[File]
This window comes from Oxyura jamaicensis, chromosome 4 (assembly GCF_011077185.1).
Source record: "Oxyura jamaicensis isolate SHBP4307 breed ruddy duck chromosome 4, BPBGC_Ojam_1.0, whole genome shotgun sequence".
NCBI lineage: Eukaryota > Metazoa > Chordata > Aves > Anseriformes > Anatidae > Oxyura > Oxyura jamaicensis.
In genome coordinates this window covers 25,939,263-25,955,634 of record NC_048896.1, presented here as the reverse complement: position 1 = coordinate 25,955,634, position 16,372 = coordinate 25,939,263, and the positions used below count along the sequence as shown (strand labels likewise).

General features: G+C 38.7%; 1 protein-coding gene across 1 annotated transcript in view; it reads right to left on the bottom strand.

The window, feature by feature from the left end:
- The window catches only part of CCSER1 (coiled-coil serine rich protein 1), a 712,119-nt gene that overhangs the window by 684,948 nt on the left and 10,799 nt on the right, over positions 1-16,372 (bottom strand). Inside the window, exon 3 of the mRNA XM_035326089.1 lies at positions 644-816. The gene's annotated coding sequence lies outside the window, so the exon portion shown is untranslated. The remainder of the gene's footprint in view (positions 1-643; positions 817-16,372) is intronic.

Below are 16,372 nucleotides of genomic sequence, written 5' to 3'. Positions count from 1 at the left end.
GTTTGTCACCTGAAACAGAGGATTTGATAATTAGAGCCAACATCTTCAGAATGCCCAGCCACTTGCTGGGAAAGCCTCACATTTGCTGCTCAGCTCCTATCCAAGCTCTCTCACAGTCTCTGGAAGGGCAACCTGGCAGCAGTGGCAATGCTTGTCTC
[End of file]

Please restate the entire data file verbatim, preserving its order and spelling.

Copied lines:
This window comes from Oxyura jamaicensis, chromosome 4 (assembly GCF_011077185.1).
Source record: "Oxyura jamaicensis isolate SHBP4307 breed ruddy duck chromosome 4, BPBGC_Ojam_1.0, whole genome shotgun sequence".
NCBI lineage: Eukaryota > Metazoa > Chordata > Aves > Anseriformes > Anatidae > Oxyura > Oxyura jamaicensis.
In genome coordinates this window covers 25,939,263-25,955,634 of record NC_048896.1, presented here as the reverse complement: position 1 = coordinate 25,955,634, position 16,372 = coordinate 25,939,263, and the positions used below count along the sequence as shown (strand labels likewise).

General features: G+C 38.7%; 1 protein-coding gene across 1 annotated transcript in view; it reads right to left on the bottom strand.

The window, feature by feature from the left end:
- The window catches only part of CCSER1 (coiled-coil serine rich protein 1), a 712,119-nt gene that overhangs the window by 684,948 nt on the left and 10,799 nt on the right, over positions 1-16,372 (bottom strand). Inside the window, exon 3 of the mRNA XM_035326089.1 lies at positions 644-816. The gene's annotated coding sequence lies outside the window, so the exon portion shown is untranslated. The remainder of the gene's footprint in view (positions 1-643; positions 817-16,372) is intronic.

Below are 16,372 nucleotides of genomic sequence, written 5' to 3'. Positions count from 1 at the left end.
GTTTGTCACCTGAAACAGAGGATTTGATAATTAGAGCCAACATCTTCAGAATGCCCAGCCACTTGCTGGGAAAGCCTCACATTTGCTGCTCAGCTCCTATCCAAGCTCTCTCACAGTCTCTGGAAGGGCAACCTGGCAGCAGTGGCAATGCTTGTCTC